In the National Post, About Afghanistan: 'It's Our Generation's Spanish Civil War'
“To my mind, Afghanistan is central to the history of the Left, and to the history of the world since the 1980s. It is to the early 21st century, to the years we’re now living through, what the Spanish Civil War was to Europe in the mid and late 20th century.”
I go on to observe:
What this means is that the heirs and successors of the Mackenzie-Papineau Battalion — the brave Canadian volunteers who went to Spain to fight Franco’s fascists — are to be found today not in the main ranks of the left, but among the courageous young men and women of Princess Patricia’s Canadian Light Infantry, the Royal Newfoundland Regiment, the Vandoos, and all those other Canadian regiments that are holding the banner high in Afghanistan. It means that Canadian soldiers, and not Canada’s “anti-war” politicians and polemicists, are at the vanguard of the historic mission of the left. I would have been proud of those soldiers anyway, but as someone who counts himself among the left-wing founders of the Canada Afghanistan Solidarity Committee, I am doubly proud of them.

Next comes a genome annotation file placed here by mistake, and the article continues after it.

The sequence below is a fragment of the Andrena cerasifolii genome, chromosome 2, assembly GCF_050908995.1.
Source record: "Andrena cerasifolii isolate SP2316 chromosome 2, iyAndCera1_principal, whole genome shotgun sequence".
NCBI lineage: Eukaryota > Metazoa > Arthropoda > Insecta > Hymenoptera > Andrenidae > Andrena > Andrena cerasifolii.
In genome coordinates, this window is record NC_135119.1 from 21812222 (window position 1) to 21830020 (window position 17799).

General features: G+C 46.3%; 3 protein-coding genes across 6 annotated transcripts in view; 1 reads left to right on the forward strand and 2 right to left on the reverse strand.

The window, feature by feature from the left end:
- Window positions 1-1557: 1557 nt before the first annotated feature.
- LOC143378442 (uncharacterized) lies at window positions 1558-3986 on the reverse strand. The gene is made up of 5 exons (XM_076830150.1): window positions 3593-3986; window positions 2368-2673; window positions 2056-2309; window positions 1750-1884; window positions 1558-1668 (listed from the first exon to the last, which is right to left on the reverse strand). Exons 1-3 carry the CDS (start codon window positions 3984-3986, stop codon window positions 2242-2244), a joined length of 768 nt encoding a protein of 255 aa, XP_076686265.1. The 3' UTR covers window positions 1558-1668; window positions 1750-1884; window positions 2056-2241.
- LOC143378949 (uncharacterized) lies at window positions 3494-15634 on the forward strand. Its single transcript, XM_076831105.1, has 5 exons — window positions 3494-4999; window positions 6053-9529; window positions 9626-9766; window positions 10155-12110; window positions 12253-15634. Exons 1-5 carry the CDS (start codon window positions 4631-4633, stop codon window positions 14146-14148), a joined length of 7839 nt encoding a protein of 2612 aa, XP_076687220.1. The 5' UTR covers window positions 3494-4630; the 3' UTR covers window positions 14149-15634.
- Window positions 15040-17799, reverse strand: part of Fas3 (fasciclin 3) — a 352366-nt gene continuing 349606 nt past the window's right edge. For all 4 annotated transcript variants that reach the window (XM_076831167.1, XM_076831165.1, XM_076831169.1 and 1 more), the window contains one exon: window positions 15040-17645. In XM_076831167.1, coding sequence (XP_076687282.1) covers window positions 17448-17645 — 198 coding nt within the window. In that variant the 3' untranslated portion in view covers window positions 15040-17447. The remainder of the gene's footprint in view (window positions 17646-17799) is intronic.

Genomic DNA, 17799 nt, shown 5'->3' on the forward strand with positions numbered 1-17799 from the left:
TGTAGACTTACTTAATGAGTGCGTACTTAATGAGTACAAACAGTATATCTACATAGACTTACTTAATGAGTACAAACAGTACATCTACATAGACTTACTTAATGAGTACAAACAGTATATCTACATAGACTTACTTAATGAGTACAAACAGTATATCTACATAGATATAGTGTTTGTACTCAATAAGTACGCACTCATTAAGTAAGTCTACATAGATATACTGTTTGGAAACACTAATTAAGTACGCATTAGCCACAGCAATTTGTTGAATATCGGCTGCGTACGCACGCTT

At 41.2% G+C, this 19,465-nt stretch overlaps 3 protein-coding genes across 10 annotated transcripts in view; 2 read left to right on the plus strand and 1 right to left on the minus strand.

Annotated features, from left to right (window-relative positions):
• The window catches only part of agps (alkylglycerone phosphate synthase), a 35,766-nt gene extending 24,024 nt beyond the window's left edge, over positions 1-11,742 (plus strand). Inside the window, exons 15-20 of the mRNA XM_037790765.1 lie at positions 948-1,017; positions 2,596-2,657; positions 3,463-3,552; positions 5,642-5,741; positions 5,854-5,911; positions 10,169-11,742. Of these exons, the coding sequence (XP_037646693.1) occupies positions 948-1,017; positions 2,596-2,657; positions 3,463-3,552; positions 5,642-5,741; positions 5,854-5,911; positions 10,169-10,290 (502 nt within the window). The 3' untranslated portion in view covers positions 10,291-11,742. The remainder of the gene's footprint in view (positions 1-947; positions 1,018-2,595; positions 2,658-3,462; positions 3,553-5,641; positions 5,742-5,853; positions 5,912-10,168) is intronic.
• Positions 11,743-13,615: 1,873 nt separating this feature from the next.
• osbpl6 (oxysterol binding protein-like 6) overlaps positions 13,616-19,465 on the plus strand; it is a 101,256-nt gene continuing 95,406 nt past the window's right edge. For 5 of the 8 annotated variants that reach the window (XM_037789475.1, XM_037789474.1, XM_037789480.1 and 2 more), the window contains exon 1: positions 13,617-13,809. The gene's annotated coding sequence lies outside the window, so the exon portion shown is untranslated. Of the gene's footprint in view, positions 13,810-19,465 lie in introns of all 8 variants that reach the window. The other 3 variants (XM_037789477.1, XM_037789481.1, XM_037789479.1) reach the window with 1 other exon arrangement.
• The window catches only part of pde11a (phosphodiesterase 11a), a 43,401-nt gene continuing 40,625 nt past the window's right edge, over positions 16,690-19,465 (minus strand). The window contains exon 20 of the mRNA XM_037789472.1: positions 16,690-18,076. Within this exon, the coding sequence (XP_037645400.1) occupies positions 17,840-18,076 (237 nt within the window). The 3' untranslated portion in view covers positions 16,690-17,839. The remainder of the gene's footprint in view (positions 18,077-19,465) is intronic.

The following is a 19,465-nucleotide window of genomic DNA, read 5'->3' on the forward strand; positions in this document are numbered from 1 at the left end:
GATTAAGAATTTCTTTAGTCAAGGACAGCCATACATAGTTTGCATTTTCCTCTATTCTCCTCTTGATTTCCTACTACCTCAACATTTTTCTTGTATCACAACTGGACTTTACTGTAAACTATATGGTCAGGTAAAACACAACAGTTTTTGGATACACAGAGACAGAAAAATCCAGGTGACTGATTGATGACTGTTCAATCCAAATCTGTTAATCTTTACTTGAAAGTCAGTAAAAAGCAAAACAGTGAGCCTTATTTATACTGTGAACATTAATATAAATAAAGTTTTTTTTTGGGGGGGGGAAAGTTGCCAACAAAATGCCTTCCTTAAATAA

A much more elaborate set of arguments along these lines unfolds in a conversation I had recently with Stan Persky, at Dooney's Cafe.
The Solidarity Committee first came to the Post's attention here.
To be clear, the Committee is by no means an exclusively "left-wing" group, as I hope my Post essay makes plain. We have all kinds of members, including soldiers: The photograph above - some kids clowning around in Kandahar - was taken by one of our more recent members, Tylere Couture, who works with a Civilian-Military (CIMIC) operation of the Canadian-led Kandahar Provincial Reconstruction Team. Keep an eye on the CASC site in the coming days for Tylere's reports, and more of his photography.